8. ^ Majnarić 2009, p. 49.
  9. ^ Majnarić 2009, p. 49, 56.
  10. ^ a b c Majnarić 2004, p. 11.
  11. ^ Klaić, Nada (1960). "Problem Slavca i Neretljanske krajine". Zgodovinski časopis. 14. Ljubljana: 97, 120, 125, 127, 130, 135–136.
  12. ^ Majnarić 2004, p. 13–14.
  13. ^ a b Majnarić 2004, p. 12.
  14. ^ a b Marković 2003a, p. 83.
  15. ^ Majnarić 2005, p. 28.
  16. ^ Majnarić 2009, p. 51.
  17. ^ a b Marković 2003b, p. 56.
  18. ^ Majnarić 2005, p. 25–46.
  19. ^ Majnarić 2006, p. 1–23.
  20. ^ Majnarić 2004, p. 14–17.
  21. ^ Majnarić 2004, p. 25–29.
  22. ^ Majnarić 2004, p. 13–14, 21–22.
  23. ^ Majnarić 2004, p. 13.
  24. ^ Majnarić 2004, p. 17.
  25. ^ Majnarić 2004, p. 17–18.
  26. ^ Bosna i Hercegovina: iseljenički kalendar. Matica iseljenika SR Bosne i Hercegovine. 1969. Hrvatski feudalac i gospodar Neretvanske krajine Đuro Kačić imao je za ženu kćerku srpskog kralja Vladislava. Ona je od oca dobila miraz. O ovome nas 1276. godine obavještava jedno pismo na srpskohrvatskom jeziku Đure Kačića.
  27. ^ Journal of Croatian Studies. Croatian Academy of America. 1988. p. 124. The Croatian Cyrillic Letter of Duke Đure Kačić of Omiš (list OmiSkog kneza Đure Kačiča) to Dubrovnik was written in 1276.
  28. ^ "Obitelj Kačić-Bartulović" (in Croatian). Hrvatski plemićki zbor. Retrieved 8 March 2019.
  29. ^ a b Ćosković, Pejo (2005), "Kačić Žarković, Bartul (Žarković, Caççiçh, Xarcovich; Bartol, Bartolo, Bartholomeus)", Croatian Biographical Lexicon (HBL) (in Croatian), Miroslav Krleža Lexicographical Institute, retrieved 1 July 2015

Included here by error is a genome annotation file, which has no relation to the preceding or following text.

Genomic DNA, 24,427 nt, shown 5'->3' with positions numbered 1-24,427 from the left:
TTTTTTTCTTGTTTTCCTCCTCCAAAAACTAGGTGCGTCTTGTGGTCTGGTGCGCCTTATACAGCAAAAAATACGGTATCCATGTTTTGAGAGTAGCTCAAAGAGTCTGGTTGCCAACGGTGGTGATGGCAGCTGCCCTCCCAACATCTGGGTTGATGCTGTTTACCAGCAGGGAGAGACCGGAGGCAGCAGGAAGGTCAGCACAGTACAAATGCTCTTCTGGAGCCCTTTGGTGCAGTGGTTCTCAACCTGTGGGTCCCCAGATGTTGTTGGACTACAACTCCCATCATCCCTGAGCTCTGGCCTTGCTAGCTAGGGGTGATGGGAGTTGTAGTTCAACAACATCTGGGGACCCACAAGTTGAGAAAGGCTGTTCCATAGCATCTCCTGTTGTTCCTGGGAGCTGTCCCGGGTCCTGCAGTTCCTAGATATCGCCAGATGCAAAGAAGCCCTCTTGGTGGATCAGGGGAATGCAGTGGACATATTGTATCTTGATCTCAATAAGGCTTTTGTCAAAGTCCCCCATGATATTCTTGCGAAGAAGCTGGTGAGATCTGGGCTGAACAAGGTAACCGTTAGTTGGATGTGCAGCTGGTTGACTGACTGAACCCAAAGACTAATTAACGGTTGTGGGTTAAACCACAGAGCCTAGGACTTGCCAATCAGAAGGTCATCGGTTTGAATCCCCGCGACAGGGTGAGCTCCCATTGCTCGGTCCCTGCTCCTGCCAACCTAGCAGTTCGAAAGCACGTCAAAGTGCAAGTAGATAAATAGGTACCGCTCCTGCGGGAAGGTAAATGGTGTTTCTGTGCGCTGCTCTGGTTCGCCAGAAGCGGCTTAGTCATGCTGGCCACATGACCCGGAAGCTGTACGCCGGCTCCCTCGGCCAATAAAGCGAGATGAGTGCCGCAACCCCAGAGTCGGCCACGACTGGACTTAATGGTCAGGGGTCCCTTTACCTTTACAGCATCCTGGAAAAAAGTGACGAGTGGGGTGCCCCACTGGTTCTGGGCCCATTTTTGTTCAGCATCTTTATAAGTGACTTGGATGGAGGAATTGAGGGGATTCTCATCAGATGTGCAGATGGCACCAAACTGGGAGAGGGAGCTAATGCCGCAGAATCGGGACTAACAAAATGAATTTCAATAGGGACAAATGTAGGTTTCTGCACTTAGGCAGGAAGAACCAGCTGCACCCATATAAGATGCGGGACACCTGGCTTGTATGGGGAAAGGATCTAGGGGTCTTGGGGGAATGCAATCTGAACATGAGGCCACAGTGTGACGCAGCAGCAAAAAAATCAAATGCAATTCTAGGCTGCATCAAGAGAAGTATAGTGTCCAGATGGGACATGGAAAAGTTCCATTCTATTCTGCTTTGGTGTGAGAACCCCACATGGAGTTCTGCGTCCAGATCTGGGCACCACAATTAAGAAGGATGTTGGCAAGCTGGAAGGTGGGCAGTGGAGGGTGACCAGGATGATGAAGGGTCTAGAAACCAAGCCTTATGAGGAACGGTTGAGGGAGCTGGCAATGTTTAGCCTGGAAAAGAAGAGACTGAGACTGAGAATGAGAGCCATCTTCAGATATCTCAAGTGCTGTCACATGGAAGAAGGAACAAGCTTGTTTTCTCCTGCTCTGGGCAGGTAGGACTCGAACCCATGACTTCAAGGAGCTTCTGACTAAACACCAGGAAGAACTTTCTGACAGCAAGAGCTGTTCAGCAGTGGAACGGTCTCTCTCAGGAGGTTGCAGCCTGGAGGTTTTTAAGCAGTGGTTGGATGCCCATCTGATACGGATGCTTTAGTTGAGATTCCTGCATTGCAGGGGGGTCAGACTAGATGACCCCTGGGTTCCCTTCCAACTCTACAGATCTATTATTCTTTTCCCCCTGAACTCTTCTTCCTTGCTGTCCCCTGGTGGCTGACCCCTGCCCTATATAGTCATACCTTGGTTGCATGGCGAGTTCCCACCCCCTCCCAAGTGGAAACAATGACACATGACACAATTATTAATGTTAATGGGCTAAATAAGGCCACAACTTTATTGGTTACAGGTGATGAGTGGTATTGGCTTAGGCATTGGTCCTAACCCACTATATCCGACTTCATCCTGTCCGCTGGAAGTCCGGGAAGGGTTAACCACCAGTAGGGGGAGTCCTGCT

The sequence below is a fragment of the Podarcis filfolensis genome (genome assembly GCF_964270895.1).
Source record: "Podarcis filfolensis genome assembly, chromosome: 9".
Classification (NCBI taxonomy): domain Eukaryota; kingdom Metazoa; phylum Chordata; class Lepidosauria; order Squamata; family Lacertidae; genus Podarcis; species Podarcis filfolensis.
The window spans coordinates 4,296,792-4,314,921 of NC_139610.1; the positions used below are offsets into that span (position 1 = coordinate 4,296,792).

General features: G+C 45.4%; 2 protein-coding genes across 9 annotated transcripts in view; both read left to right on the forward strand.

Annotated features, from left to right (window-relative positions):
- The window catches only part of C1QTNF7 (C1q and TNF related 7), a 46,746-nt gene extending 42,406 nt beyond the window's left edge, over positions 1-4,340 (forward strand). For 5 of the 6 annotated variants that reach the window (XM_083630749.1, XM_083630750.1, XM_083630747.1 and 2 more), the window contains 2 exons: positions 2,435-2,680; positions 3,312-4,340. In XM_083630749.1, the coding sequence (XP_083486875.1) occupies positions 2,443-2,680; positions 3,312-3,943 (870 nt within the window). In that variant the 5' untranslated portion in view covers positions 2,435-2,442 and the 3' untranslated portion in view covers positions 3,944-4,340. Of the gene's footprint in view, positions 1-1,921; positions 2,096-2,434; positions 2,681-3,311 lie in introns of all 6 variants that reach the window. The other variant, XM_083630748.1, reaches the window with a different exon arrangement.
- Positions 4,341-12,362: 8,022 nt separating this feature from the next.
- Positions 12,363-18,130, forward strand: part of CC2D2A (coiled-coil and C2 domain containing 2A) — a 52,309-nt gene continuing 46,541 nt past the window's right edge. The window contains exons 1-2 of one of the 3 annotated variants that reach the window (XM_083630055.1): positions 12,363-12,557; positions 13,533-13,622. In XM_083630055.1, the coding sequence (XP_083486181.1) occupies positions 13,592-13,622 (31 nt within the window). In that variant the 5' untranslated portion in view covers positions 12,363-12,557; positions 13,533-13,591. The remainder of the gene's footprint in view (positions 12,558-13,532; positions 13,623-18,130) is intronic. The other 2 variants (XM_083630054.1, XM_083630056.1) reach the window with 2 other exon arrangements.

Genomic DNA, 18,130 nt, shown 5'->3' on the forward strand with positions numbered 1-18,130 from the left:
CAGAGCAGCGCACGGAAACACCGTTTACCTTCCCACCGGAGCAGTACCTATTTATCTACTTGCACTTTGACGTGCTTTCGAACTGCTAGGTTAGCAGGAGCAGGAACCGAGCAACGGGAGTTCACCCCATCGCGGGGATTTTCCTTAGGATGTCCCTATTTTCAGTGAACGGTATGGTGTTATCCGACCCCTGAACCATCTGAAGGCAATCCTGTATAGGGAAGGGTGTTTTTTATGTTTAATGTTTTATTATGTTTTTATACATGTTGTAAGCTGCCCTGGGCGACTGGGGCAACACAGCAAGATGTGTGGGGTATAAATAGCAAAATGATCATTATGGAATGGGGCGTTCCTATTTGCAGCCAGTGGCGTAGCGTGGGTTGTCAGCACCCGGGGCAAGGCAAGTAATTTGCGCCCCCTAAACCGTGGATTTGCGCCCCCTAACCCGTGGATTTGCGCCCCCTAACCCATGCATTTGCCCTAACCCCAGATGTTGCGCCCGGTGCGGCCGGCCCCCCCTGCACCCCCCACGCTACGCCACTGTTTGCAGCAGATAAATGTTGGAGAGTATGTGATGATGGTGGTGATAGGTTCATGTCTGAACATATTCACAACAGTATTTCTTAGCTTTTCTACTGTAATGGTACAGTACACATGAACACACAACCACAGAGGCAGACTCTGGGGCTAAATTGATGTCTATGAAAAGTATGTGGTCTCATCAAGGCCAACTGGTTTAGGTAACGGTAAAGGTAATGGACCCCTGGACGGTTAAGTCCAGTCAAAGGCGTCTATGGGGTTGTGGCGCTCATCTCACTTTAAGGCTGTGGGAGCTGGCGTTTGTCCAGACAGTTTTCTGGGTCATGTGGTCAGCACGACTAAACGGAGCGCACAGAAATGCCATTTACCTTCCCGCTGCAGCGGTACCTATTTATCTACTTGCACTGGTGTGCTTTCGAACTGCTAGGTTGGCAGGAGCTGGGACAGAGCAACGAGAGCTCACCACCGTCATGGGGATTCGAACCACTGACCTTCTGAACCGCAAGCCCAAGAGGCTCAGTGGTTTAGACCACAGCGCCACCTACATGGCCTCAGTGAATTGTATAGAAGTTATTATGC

30. ^ a b Kovačić, Slavko (2005), "Kačić, Petar", Croatian Biographical Lexicon (HBL) (in Croatian), Miroslav Krleža Lexicographical Institute, retrieved 1 July 2015
  31. ^ a b Jurišić, Karlo (2005), "Kačić Barišić, Pavao (Kačić, Marticich, alias Barissich, Kacich a Podacza)", Croatian Biographical Lexicon (HBL) (in Croatian), Miroslav Krleža Lexicographical Institute, retrieved 1 July 2015
  32. ^ a b Ćosković, Pejo (2005), "Kačić, Antun (Kadčić, Cacich, Kacich, Kadcich, Kadcichius; Antonio, Antonius)", Croatian Biographical Lexicon (HBL) (in Croatian), Miroslav Krleža Lexicographical Institute, retrieved 1 July 2015
  33. ^ a b Kovačić, Slavko (2005), "Kačić Terzić, Juraj Paškal (Kadčić, Cadcich, Casich; Paskval, Paško, Georgius Paschalis)", Croatian Biographical Lexicon (HBL) (in Croatian), Miroslav Krleža Lexicographical Institute, retrieved 1 July 2015
  34. ^ a b Jerolimov, Pavao (14 November 2008), "Pavao Miošić Kačić", Zadarski list (in Croatian), retrieved 1 July 2015
  35. ^ a b Pranjko, Klara (2005), "Kačić Peko, Petar (Kadčić, Peko)", Croatian Biographical Lexicon (HBL) (in Croatian), Miroslav Krleža Lexicographical Institute, retrieved 1 July 2015
  36. ^ Majnarić 2009, p. 50–51.
  37. ^ a b c d Majnarić 2009, p. 56.
  38. ^ a b Majnarić 2009, p. 50.
  39. ^ a b c Kristó, Gyula, ed. (1994). Korai Magyar Történeti Lexikon: 9–14. század [Early Hungarian Historical Lexicon: 9–14th centuries]. Budapest: Akadémiai Kiadó. ISBN 963-05-6722-9.
  40. ^ a b c Majnarić 2009, p. 56–57.
  41. ^ a b Marković 2003a, p. 36.



Further reading

  • Antoljak, Stjepan (1992), "Izumiranje i nestanak hrvatskog plemstva u okolici Zadra" [The extinction and disappearance of the Croatian nobility around Zadar], Hrvati u prošlosti [Croats in the past] (in Croatian), Split, pp. 323–383{{citation}}: CS1 maint: location missing publisher (link)
  • Granić, Miroslav (1999), "Staro hrvatsko pleme Kačića u Krajini na srednjodalmatinskim otocima i u Sućurju" [Old Croatian tribe Kačić in Krajina on central-Dalmatian islands and in Sućuraj], Makarski biskup fra Bartul Kačić Žarković [Bishop of Makarska fra Bartul Kačić Žarković] (in Croatian), Sućuraj{{citation}}: CS1 maint: location missing publisher (link)
  • Reljanović, Marijo (2000), "Pečat omiškog kneza Nikole Hodimirova Kačića iz 1245. godine" [The Seal of knez Nikola of Hodimir Kačić from year 1245], Anali Zavoda za povijesne znanosti HAZU u Dubrovniku (in Croatian) (38), Split: 89–102